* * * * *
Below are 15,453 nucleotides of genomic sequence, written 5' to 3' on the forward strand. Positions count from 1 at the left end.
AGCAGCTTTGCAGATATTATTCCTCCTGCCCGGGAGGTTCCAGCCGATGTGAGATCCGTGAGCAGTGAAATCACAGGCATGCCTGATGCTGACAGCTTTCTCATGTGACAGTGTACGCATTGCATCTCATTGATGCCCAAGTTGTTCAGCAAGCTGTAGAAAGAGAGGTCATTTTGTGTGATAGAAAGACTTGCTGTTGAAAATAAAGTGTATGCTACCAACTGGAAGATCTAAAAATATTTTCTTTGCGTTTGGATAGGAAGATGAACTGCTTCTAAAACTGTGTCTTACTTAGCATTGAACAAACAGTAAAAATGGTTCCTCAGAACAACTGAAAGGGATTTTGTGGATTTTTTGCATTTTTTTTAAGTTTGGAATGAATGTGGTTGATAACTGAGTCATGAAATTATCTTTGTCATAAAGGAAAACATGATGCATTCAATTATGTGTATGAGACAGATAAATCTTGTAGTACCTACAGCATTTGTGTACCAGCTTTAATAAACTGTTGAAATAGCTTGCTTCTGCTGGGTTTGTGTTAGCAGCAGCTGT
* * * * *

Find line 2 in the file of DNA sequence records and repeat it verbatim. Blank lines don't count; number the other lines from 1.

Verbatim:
AGCAGCTTTGCAGATATTATTCCTCCTGCCCGGGAGGTTCCAGCCGATGTGAGATCCGTGAGCAGTGAAATCACAGGCATGCCTGATGCTGACAGCTTTCTCATGTGACAGTGTACGCATTGCATCTCATTGATGCCCAAGTTGTTCAGCAAGCTGTAGAAAGAGAGGTCATTTTGTGTGATAGAAAGACTTGCTGTTGAAAATAAAGTGTATGCTACCAACTGGAAGATCTAAAAATATTTTCTTTGCGTTTGGATAGGAAGATGAACTGCTTCTAAAACTGTGTCTTACTTAGCATTGAACAAACAGTAAAAATGGTTCCTCAGAACAACTGAAAGGGATTTTGTGGATTTTTTGCATTTTTTTTAAGTTTGGAATGAATGTGGTTGATAACTGAGTCATGAAATTATCTTTGTCATAAAGGAAAACATGATGCATTCAATTATGTGTATGAGACAGATAAATCTTGTAGTACCTACAGCATTTGTGTACCAGCTTTAATAAACTGTTGAAATAGCTTGCTTCTGCTGGGTTTGTGTTAGCAGCAGCTGT